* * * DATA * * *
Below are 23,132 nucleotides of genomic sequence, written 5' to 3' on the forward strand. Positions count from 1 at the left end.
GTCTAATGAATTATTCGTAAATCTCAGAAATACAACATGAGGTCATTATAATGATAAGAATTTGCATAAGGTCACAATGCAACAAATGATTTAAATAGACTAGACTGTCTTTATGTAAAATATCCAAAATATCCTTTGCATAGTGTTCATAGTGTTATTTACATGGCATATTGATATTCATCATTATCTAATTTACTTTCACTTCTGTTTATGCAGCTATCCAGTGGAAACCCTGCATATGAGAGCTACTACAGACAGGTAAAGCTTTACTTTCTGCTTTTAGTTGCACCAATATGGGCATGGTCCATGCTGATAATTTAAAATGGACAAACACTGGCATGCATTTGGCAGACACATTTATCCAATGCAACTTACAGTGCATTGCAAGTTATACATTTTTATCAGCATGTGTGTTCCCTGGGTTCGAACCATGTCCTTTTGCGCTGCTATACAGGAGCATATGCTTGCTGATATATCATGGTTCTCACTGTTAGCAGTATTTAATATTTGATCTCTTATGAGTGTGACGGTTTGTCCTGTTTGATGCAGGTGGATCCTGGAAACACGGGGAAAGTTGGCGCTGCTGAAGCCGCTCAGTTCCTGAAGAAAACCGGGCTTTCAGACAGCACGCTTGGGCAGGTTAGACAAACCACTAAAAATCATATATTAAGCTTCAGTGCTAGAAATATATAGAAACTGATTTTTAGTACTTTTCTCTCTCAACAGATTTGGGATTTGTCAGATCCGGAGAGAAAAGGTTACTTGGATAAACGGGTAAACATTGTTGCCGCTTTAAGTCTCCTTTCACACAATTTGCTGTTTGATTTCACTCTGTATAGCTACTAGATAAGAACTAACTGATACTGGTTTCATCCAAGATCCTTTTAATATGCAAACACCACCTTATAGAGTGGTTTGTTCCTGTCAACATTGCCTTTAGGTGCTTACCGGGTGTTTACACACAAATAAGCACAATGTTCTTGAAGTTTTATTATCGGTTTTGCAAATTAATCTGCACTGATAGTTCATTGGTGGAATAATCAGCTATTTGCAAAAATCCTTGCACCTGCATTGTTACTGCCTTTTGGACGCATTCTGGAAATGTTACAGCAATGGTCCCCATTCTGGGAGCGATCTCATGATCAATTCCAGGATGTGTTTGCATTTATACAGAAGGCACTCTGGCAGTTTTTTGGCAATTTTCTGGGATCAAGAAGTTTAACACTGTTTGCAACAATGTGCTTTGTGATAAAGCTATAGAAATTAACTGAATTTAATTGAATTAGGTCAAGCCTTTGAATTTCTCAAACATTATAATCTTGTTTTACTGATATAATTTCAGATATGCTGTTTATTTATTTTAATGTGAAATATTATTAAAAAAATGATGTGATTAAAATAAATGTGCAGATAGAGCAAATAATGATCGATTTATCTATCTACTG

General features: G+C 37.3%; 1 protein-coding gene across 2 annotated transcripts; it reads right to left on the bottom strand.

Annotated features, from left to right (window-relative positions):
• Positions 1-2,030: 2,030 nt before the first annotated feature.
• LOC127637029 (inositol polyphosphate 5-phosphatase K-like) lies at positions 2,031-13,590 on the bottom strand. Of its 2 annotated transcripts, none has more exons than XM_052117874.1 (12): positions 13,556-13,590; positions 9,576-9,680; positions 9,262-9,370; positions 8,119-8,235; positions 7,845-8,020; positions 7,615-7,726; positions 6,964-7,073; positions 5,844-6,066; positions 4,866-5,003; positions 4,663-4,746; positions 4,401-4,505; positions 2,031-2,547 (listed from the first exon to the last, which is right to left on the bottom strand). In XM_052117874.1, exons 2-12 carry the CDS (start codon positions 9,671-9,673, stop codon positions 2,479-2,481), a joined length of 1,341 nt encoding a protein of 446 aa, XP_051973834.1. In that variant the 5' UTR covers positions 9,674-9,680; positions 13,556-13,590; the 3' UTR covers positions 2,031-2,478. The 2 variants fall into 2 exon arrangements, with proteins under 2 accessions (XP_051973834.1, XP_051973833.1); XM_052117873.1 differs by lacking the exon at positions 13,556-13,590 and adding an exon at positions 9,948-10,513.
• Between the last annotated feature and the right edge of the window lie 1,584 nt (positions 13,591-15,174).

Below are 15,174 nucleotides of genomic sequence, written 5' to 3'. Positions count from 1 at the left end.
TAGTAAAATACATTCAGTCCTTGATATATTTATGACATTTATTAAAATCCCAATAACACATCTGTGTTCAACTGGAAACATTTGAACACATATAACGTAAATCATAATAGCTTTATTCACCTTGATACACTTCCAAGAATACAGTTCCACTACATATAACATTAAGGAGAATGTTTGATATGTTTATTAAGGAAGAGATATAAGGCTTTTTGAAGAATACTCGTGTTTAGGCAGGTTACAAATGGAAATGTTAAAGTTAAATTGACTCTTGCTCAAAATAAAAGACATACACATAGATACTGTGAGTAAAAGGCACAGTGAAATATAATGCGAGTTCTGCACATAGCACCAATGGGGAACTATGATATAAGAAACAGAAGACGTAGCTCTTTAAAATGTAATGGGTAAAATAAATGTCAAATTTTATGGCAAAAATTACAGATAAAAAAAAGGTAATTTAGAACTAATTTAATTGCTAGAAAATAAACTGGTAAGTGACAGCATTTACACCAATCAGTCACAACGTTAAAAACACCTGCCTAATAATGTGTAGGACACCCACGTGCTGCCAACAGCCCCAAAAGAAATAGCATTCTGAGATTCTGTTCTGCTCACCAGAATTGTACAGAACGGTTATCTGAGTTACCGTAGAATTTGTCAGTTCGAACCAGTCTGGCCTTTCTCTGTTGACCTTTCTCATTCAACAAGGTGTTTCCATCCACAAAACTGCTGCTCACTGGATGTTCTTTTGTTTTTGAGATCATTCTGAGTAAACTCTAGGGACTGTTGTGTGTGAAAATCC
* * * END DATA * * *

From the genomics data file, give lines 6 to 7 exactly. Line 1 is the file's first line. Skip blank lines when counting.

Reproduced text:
• LOC127637029 (inositol polyphosphate 5-phosphatase K-like) lies at positions 2,031-13,590 on the bottom strand. Of its 2 annotated transcripts, none has more exons than XM_052117874.1 (12): positions 13,556-13,590; positions 9,576-9,680; positions 9,262-9,370; positions 8,119-8,235; positions 7,845-8,020; positions 7,615-7,726; positions 6,964-7,073; positions 5,844-6,066; positions 4,866-5,003; positions 4,663-4,746; positions 4,401-4,505; positions 2,031-2,547 (listed from the first exon to the last, which is right to left on the bottom strand). In XM_052117874.1, exons 2-12 carry the CDS (start codon positions 9,671-9,673, stop codon positions 2,479-2,481), a joined length of 1,341 nt encoding a protein of 446 aa, XP_051973834.1. In that variant the 5' UTR covers positions 9,674-9,680; positions 13,556-13,590; the 3' UTR covers positions 2,031-2,478. The 2 variants fall into 2 exon arrangements, with proteins under 2 accessions (XP_051973834.1, XP_051973833.1); XM_052117873.1 differs by lacking the exon at positions 13,556-13,590 and adding an exon at positions 9,948-10,513.
• Between the last annotated feature and the right edge of the window lie 1,584 nt (positions 13,591-15,174).